• Fudged head: When the skeletal or cartilagenous structures aren’t portrayed accurately, most often seen with the zygomatic arches, the eyes, ears, and the muzzle. 
  • Mis–fleshed head: Made up cranial musculature. The head has some pretty distinct fleshy structures we need to keep in mind even though their manifestation does vary between individuals or breeds a bit.
  • Meaty head: When the planes of the head are incorrect, most often in the area of the mid–cheek, creating a blocky, chunky head. The equine head is actually quite slender flowing from the nasal bones when seen from the front, and elegantly constructed.
  • Puffy Head: When the musculature is sculpted too thickly and bulbous, creating a bloated effect. Head musculature is a series of thin straps that lay flat on the skull, with only the orbit muscles, muzzle muscles, Buccinators and the Massaters being more robust. There’s nothing about the equine head that’s so bloated and puffy. Also, the equine head is very 3D in that there are many hollow areas that depress inwards towards the median plane.
  • Incorrect axis: When a convex or sub–convex head lacks the internal convex axis of the skull, merely having a roman nose added to the nasal bone. Likewise, the same for a convex internal axis.
  • Incorrect nasal bone: A nasal bone that’s blocky, straight, or ridged with harsh edges, or with a sharp groove down the front, or perched on the profile rather than being seated into the skull, or continues down between the nostrils. Instead, the nasal bone has a delicate hourglass shape with rounded edges, and the median groove is a subtle indentation. It also ends well before the comma cartilages.
  • Fleshy bone: Inadequate sculpting technique that makes what should appear hard and bony appear fleshy, squishy, and soft. This flaw is often seen with the teardrop bone along with the nasal bone and zygomatic arches. Much of the equine head is subcutaneous bone, so we need to pay attention to what’s bony and what’s fleshy.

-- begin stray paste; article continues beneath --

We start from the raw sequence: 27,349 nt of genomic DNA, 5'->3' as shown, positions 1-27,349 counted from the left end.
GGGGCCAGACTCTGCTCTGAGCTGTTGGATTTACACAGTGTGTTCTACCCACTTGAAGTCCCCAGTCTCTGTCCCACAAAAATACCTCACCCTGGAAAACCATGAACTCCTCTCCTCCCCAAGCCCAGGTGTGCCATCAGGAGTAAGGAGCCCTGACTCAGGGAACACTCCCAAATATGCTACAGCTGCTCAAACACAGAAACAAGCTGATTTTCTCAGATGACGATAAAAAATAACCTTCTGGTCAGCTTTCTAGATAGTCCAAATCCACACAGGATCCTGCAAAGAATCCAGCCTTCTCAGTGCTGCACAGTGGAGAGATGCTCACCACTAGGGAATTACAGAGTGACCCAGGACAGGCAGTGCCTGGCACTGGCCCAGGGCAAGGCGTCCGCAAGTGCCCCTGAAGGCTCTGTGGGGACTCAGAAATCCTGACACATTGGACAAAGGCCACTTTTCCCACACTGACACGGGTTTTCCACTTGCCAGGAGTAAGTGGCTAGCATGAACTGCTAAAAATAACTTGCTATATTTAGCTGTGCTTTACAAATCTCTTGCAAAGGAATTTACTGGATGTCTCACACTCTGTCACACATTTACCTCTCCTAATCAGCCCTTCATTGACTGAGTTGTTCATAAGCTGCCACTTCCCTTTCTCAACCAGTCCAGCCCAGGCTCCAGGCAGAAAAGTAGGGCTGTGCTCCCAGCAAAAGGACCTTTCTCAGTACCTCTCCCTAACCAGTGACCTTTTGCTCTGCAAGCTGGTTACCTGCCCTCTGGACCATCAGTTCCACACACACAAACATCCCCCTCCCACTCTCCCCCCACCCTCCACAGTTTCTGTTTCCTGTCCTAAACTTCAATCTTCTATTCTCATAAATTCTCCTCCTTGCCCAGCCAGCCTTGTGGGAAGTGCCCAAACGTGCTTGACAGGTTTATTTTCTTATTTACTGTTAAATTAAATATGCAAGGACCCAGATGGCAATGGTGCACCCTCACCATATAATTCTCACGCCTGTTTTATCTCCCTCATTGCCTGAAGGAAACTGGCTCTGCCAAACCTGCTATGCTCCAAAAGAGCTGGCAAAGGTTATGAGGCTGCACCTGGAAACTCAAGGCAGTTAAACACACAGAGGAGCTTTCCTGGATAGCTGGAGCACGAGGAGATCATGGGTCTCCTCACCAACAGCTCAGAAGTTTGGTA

• Ice cream cone head: A head that’s unnaturally too broad through the forehead and jaws, paired with a muzzle that’s too small, creating too strongly wedge-shaped head. 
  • Plank head: A head that’s too thin, as seen from the front, beyond the thinness sometimes seen naturally with certain individuals, Iberians, or drafter heads. 
  • Slashed head: A sculpting technique that’s clumsy or too extreme, exhibiting slashes and gouges where fleshy softness and subtlety is necessary. 
  • Ignored head axis: When a sculpted head doesn’t account for the internal axis thereby creating a misshapen, inaccurate head. For instance, simply adding an arched nasal bone to make a head more convex, but ignoring the convex axis of the head itself that would bend the lower face downwards. As a result the EENA is straight, but with an arching nasal bone, which is incorrect. Likewise, making a head more dished—or convex—by gouging down the nasal bone and adding a dome to the forehead, creating a dolphin–like head. Sometimes the jaw bars are also trimmed down, creating a fluted, seahorse–like head. However, in reality the dished head usually has a convex head axis that lifts the lower face upwards. Always remember that the shape of the skull is created by its internal axis, not by the nasal bone alone.